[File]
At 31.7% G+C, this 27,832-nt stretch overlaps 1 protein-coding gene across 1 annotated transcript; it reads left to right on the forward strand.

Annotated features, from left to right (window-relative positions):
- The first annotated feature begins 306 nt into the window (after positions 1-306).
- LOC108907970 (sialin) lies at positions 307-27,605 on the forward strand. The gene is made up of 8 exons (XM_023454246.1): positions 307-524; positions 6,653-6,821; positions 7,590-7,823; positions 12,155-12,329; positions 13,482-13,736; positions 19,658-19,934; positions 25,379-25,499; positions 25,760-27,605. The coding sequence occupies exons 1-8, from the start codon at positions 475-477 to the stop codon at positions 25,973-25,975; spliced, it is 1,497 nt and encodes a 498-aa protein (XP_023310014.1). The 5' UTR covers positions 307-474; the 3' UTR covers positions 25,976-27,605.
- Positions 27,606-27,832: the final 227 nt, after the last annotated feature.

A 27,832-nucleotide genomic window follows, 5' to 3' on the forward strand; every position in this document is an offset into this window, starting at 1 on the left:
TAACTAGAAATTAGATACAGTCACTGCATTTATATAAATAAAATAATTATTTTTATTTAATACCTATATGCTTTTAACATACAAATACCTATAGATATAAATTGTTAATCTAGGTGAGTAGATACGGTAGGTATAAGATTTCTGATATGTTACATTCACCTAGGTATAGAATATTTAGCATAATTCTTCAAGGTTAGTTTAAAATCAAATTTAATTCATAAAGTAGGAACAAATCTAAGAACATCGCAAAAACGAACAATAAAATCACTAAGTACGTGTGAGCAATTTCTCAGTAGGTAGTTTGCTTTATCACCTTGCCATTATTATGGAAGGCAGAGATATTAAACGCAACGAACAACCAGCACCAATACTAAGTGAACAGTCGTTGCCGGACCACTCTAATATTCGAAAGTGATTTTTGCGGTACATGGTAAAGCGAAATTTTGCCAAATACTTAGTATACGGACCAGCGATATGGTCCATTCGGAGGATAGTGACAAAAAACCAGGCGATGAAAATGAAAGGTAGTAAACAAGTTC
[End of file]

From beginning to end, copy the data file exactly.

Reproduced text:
At 31.7% G+C, this 27,832-nt stretch overlaps 1 protein-coding gene across 1 annotated transcript; it reads left to right on the forward strand.

Annotated features, from left to right (window-relative positions):
- The first annotated feature begins 306 nt into the window (after positions 1-306).
- LOC108907970 (sialin) lies at positions 307-27,605 on the forward strand. The gene is made up of 8 exons (XM_023454246.1): positions 307-524; positions 6,653-6,821; positions 7,590-7,823; positions 12,155-12,329; positions 13,482-13,736; positions 19,658-19,934; positions 25,379-25,499; positions 25,760-27,605. The coding sequence occupies exons 1-8, from the start codon at positions 475-477 to the stop codon at positions 25,973-25,975; spliced, it is 1,497 nt and encodes a 498-aa protein (XP_023310014.1). The 5' UTR covers positions 307-474; the 3' UTR covers positions 25,976-27,605.
- Positions 27,606-27,832: the final 227 nt, after the last annotated feature.

A 27,832-nucleotide genomic window follows, 5' to 3' on the forward strand; every position in this document is an offset into this window, starting at 1 on the left:
TAACTAGAAATTAGATACAGTCACTGCATTTATATAAATAAAATAATTATTTTTATTTAATACCTATATGCTTTTAACATACAAATACCTATAGATATAAATTGTTAATCTAGGTGAGTAGATACGGTAGGTATAAGATTTCTGATATGTTACATTCACCTAGGTATAGAATATTTAGCATAATTCTTCAAGGTTAGTTTAAAATCAAATTTAATTCATAAAGTAGGAACAAATCTAAGAACATCGCAAAAACGAACAATAAAATCACTAAGTACGTGTGAGCAATTTCTCAGTAGGTAGTTTGCTTTATCACCTTGCCATTATTATGGAAGGCAGAGATATTAAACGCAACGAACAACCAGCACCAATACTAAGTGAACAGTCGTTGCCGGACCACTCTAATATTCGAAAGTGATTTTTGCGGTACATGGTAAAGCGAAATTTTGCCAAATACTTAGTATACGGACCAGCGATATGGTCCATTCGGAGGATAGTGACAAAAAACCAGGCGATGAAAATGAAAGGTAGTAAACAAGTTC